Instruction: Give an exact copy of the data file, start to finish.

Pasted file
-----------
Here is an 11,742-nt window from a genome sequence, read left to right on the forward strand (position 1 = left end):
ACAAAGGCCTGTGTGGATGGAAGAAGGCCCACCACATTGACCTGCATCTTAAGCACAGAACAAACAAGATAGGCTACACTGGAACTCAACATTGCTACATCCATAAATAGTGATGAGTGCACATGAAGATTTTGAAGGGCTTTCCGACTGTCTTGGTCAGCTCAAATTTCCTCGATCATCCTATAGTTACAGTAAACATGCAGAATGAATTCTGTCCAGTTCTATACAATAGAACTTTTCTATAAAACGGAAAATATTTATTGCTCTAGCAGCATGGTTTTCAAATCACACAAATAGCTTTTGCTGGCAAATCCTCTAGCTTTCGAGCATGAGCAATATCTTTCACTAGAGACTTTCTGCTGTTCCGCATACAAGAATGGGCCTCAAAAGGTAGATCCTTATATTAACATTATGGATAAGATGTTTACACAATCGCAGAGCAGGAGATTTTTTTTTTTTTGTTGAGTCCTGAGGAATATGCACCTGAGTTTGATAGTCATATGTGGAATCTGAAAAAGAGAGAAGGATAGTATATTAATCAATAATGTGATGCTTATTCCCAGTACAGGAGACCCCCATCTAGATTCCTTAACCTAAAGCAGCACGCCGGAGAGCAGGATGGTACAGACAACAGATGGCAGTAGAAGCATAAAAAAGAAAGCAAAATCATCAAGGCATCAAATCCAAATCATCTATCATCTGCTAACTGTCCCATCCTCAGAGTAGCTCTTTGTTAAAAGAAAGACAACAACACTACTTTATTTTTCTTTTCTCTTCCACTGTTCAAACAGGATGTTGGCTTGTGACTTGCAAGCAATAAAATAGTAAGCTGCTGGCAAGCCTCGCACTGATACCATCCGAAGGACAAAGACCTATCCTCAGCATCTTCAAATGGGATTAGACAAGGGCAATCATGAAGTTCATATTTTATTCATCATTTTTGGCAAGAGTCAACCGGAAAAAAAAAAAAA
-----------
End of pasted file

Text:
Here is an 11,742-nt window from a genome sequence, read left to right on the forward strand (position 1 = left end):
ACAAAGGCCTGTGTGGATGGAAGAAGGCCCACCACATTGACCTGCATCTTAAGCACAGAACAAACAAGATAGGCTACACTGGAACTCAACATTGCTACATCCATAAATAGTGATGAGTGCACATGAAGATTTTGAAGGGCTTTCCGACTGTCTTGGTCAGCTCAAATTTCCTCGATCATCCTATAGTTACAGTAAACATGCAGAATGAATTCTGTCCAGTTCTATACAATAGAACTTTTCTATAAAACGGAAAATATTTATTGCTCTAGCAGCATGGTTTTCAAATCACACAAATAGCTTTTGCTGGCAAATCCTCTAGCTTTCGAGCATGAGCAATATCTTTCACTAGAGACTTTCTGCTGTTCCGCATACAAGAATGGGCCTCAAAAGGTAGATCCTTATATTAACATTATGGATAAGATGTTTACACAATCGCAGAGCAGGAGATTTTTTTTTTTTTGTTGAGTCCTGAGGAATATGCACCTGAGTTTGATAGTCATATGTGGAATCTGAAAAAGAGAGAAGGATAGTATATTAATCAATAATGTGATGCTTATTCCCAGTACAGGAGACCCCCATCTAGATTCCTTAACCTAAAGCAGCACGCCGGAGAGCAGGATGGTACAGACAACAGATGGCAGTAGAAGCATAAAAAAGAAAGCAAAATCATCAAGGCATCAAATCCAAATCATCTATCATCTGCTAACTGTCCCATCCTCAGAGTAGCTCTTTGTTAAAAGAAAGACAACAACACTACTTTATTTTTCTTTTCTCTTCCACTGTTCAAACAGGATGTTGGCTTGTGACTTGCAAGCAATAAAATAGTAAGCTGCTGGCAAGCCTCGCACTGATACCATCCGAAGGACAAAGACCTATCCTCAGCATCTTCAAATGGGATTAGACAAGGGCAATCATGAAGTTCATATTTTATTCATCATTTTTGGCAAGAGTCAACCGGAAAAAAAAAAAAA